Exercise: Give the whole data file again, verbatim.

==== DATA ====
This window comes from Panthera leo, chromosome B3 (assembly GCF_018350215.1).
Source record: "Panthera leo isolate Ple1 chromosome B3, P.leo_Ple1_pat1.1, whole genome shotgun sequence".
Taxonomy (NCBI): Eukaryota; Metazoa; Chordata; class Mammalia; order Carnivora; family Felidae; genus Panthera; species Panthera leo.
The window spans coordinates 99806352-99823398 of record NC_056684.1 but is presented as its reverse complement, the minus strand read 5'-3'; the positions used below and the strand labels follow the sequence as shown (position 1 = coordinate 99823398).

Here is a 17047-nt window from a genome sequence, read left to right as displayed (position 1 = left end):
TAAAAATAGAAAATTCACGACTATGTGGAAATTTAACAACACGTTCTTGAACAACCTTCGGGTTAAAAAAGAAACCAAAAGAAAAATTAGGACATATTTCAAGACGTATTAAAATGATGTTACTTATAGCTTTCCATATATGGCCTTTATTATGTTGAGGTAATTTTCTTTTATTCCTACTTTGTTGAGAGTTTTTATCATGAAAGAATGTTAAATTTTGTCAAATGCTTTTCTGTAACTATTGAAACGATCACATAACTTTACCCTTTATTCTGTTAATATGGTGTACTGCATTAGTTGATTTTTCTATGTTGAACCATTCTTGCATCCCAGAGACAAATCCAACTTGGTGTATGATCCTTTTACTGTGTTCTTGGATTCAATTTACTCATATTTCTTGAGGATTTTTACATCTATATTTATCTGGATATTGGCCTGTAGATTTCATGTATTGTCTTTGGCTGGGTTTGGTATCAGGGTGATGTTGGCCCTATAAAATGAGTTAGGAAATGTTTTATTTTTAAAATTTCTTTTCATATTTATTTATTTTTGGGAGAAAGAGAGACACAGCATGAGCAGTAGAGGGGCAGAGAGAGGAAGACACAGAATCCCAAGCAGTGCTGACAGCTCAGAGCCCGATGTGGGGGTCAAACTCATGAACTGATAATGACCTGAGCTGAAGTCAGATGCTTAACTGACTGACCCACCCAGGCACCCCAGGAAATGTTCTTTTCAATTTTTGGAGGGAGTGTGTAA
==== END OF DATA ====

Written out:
This window comes from Panthera leo, chromosome B3 (assembly GCF_018350215.1).
Source record: "Panthera leo isolate Ple1 chromosome B3, P.leo_Ple1_pat1.1, whole genome shotgun sequence".
Taxonomy (NCBI): Eukaryota; Metazoa; Chordata; class Mammalia; order Carnivora; family Felidae; genus Panthera; species Panthera leo.
The window spans coordinates 99806352-99823398 of record NC_056684.1 but is presented as its reverse complement, the minus strand read 5'-3'; the positions used below and the strand labels follow the sequence as shown (position 1 = coordinate 99823398).

Here is a 17047-nt window from a genome sequence, read left to right as displayed (position 1 = left end):
TAAAAATAGAAAATTCACGACTATGTGGAAATTTAACAACACGTTCTTGAACAACCTTCGGGTTAAAAAAGAAACCAAAAGAAAAATTAGGACATATTTCAAGACGTATTAAAATGATGTTACTTATAGCTTTCCATATATGGCCTTTATTATGTTGAGGTAATTTTCTTTTATTCCTACTTTGTTGAGAGTTTTTATCATGAAAGAATGTTAAATTTTGTCAAATGCTTTTCTGTAACTATTGAAACGATCACATAACTTTACCCTTTATTCTGTTAATATGGTGTACTGCATTAGTTGATTTTTCTATGTTGAACCATTCTTGCATCCCAGAGACAAATCCAACTTGGTGTATGATCCTTTTACTGTGTTCTTGGATTCAATTTACTCATATTTCTTGAGGATTTTTACATCTATATTTATCTGGATATTGGCCTGTAGATTTCATGTATTGTCTTTGGCTGGGTTTGGTATCAGGGTGATGTTGGCCCTATAAAATGAGTTAGGAAATGTTTTATTTTTAAAATTTCTTTTCATATTTATTTATTTTTGGGAGAAAGAGAGACACAGCATGAGCAGTAGAGGGGCAGAGAGAGGAAGACACAGAATCCCAAGCAGTGCTGACAGCTCAGAGCCCGATGTGGGGGTCAAACTCATGAACTGATAATGACCTGAGCTGAAGTCAGATGCTTAACTGACTGACCCACCCAGGCACCCCAGGAAATGTTCTTTTCAATTTTTGGAGGGAGTGTGTAA